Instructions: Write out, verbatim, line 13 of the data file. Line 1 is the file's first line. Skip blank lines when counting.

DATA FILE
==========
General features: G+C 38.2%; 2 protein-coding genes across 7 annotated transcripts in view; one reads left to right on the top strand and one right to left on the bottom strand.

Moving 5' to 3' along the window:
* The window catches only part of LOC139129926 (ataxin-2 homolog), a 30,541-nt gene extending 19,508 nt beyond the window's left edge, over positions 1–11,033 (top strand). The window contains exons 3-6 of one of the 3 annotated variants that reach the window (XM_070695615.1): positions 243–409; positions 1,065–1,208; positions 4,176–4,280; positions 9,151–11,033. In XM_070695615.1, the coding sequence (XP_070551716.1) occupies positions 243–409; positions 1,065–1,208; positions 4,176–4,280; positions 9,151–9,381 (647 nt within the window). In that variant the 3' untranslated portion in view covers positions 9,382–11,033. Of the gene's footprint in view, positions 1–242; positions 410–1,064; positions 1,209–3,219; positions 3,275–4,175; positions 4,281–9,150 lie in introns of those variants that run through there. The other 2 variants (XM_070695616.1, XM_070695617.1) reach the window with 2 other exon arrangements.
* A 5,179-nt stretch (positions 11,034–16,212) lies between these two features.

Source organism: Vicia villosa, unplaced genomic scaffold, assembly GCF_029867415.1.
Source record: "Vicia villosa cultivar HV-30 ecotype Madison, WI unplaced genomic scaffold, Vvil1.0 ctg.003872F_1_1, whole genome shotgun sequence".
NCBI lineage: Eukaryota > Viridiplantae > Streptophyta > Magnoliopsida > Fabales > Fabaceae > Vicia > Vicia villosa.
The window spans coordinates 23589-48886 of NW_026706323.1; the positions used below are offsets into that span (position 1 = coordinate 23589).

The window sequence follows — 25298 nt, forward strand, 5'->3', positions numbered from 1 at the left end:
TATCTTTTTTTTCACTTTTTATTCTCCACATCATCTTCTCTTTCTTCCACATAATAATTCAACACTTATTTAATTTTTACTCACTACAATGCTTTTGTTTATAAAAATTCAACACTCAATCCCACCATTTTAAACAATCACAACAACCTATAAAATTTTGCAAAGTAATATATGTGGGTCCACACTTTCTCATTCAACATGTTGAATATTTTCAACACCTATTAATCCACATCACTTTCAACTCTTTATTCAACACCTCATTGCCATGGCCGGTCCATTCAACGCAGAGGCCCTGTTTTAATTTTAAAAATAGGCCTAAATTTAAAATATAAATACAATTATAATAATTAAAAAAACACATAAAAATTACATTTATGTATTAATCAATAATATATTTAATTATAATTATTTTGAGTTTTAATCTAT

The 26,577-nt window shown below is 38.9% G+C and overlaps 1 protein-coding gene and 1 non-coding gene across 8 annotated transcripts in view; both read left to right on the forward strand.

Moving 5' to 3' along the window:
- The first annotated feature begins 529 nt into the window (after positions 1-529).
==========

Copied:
- The first annotated feature begins 529 nt into the window (after positions 1-529).